For an employee paid on a piece work basis, salary, fee or any basis other than an hourly rate, the same hourly rate means the employee’s total earnings in the previous pay period divided by the total hours worked during the previous pay period.

Earned sick time must always be paid at a rate at least equal to the Massachusetts minimum wage. For an employee paid on commission (whether base wage plus commission or commission only), the employee must be paid an hourly rate of the greater of the base wage or the Massachusetts minimum wage.

Employees who earn unpaid sick leave are permitted to substitute other paid time off such as vacation time for any absence due to the use of sick time.

In what increments must an employer allow an employee to use sick time?

The law states that employees are entitled to use earned sick time in hourly increments or in the smallest increment the employer’s payroll system uses to account for absences or use of other time. The proposed regulations reiterate this part of the law, but they also create a key exception for employers: If an employee’s absence from work at a designated time requires the employer to hire a replacement and the employer does so, the employer may require the employee to use up to a full shift of earned sick time.

Can an employer offer more generous leave policies and, if so, under what circumstances?

Employers may offer more generous policies. The proposed regulations provide the following examples of more generous policies:

  • A policy that provides more job protected sick time than the 40 hours of earned sick time required under the statute; 
  • A policy that provides an accrual of job protected sick time at a faster rate than that required under the statute and provides at least 40 hours of earned sick time each calendar year;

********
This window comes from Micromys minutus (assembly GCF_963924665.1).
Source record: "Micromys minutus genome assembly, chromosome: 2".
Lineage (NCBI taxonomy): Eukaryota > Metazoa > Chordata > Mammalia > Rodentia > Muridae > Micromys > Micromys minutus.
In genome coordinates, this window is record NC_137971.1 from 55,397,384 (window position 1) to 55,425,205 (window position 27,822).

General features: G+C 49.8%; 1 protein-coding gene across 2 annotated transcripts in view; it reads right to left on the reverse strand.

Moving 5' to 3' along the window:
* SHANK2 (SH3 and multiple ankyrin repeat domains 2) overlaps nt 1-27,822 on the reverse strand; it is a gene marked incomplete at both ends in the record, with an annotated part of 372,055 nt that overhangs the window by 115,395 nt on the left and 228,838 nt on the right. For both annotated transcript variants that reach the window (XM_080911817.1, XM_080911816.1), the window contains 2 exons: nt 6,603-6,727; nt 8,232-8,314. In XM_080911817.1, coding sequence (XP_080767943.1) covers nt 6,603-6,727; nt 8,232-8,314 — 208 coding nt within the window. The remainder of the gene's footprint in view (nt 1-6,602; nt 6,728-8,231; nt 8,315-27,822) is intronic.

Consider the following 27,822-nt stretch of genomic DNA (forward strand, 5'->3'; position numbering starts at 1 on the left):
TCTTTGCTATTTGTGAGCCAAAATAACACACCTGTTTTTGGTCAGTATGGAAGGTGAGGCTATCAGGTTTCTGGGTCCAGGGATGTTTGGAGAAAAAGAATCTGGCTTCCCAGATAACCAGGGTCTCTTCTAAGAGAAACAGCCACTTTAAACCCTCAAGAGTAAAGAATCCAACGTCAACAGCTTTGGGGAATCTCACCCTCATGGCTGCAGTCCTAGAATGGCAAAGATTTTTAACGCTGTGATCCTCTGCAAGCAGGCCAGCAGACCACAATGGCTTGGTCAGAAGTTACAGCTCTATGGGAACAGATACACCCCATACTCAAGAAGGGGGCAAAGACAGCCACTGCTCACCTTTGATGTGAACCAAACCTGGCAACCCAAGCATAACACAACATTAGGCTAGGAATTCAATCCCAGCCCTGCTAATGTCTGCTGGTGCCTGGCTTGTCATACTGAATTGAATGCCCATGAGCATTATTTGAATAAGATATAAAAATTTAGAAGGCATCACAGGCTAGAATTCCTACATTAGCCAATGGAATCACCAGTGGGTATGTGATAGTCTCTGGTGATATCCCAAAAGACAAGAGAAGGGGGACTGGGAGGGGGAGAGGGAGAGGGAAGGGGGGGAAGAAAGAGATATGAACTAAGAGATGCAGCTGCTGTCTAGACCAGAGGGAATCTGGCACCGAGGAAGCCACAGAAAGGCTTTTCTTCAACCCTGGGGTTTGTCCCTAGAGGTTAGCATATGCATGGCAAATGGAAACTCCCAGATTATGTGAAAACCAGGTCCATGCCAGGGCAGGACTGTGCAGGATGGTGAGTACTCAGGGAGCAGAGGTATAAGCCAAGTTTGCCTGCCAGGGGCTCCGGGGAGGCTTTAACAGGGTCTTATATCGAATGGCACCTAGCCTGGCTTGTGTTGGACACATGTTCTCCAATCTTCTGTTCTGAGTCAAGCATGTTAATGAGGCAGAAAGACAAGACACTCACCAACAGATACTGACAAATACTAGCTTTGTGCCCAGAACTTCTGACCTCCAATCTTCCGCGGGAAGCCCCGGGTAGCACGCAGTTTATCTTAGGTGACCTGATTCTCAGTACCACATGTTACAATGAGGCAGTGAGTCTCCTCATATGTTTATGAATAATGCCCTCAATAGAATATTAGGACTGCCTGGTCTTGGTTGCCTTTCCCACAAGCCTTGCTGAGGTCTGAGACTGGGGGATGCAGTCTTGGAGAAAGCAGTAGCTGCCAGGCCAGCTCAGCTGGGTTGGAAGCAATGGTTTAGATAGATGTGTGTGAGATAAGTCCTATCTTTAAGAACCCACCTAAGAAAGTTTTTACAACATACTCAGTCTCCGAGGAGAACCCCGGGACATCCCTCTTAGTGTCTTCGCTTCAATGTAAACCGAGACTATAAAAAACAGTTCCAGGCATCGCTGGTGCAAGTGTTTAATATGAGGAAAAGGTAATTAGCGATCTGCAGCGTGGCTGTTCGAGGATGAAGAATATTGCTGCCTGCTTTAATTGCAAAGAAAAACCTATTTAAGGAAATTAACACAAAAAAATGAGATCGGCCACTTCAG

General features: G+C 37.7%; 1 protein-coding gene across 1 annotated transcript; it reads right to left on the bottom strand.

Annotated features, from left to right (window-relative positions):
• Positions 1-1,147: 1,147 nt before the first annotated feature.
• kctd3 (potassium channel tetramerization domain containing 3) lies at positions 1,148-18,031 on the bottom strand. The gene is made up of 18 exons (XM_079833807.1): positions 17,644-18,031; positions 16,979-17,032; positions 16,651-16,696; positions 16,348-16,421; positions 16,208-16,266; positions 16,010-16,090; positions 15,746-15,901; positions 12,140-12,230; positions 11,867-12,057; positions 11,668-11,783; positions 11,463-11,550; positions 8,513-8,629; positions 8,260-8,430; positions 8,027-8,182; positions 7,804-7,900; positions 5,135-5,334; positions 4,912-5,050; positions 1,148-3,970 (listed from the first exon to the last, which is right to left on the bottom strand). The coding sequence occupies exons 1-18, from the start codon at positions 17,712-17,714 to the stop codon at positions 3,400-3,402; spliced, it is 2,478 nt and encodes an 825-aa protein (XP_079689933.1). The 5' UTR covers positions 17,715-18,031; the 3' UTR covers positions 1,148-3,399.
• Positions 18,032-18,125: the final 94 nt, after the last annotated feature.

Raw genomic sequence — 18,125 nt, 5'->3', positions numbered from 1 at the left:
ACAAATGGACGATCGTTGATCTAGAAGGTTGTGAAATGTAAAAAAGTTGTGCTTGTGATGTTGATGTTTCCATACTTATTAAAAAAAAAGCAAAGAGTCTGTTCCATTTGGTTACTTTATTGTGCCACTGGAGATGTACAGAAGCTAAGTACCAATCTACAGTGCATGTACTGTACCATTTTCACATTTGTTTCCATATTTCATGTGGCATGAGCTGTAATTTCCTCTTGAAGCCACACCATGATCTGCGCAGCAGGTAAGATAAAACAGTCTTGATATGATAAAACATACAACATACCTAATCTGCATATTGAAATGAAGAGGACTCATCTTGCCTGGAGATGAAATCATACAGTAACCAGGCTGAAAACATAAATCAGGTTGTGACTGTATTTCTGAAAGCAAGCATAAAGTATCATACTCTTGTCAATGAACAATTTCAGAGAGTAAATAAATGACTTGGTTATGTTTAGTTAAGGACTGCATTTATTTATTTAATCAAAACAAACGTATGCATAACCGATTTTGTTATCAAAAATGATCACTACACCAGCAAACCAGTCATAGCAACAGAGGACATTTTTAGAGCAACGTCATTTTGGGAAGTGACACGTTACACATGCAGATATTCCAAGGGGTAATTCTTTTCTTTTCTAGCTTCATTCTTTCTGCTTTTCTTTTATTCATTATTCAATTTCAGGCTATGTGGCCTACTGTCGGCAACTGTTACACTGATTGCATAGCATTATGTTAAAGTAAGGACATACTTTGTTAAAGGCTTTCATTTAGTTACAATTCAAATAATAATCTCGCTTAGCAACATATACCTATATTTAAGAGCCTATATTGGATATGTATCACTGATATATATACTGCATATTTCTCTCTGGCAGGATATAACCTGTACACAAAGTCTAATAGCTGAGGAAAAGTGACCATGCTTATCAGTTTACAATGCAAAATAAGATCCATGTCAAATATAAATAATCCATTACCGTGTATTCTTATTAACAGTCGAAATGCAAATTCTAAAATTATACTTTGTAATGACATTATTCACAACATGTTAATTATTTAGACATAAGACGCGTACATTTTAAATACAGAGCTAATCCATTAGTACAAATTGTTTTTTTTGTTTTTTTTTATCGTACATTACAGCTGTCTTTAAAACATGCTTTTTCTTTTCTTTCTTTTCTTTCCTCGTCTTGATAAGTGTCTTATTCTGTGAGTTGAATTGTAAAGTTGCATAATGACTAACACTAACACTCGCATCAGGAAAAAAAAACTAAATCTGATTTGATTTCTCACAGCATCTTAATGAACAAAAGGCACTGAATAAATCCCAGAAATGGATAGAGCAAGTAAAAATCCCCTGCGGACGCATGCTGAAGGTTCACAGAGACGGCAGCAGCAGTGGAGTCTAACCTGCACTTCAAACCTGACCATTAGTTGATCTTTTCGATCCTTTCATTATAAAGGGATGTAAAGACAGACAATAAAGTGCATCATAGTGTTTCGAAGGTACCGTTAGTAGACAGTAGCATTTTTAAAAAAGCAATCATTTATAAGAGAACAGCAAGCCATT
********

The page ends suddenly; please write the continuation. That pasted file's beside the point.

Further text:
• A policy that provides a lump sum of 40 hours of job protected earned sick time at the outset of employment and at the start of each subsequent calendar year rather than tracking the accrual of earned sick time over time; 
  • A policy that provides employees with at least 40 hours of job protected paid time off that may be used without restriction and accrues as least as fast as the one hour per 30 hours worked rate; or 
  • A policy that permits employees to use job protected sick time before it has been accrued and provides at least 40 hours of earned sick time each calendar year.

In addition, by mutual agreement with the employer, an employee may be permitted to use sick time in advance of accrual.

The regulations also state that an employer’s vacation or other PTO policy may comply with the law, if the PTO:

  • Accrues at a rate of no less than one hour of PTO for every 30 hours of work; 
  • Is paid at the employee’s same hourly rate; 
  • Is accessible on the same basis, meaning time may be taken for the authorized uses under the statute; 
  • Comes with the same notice requirements to employees; and 
  • Is afforded the same job protections.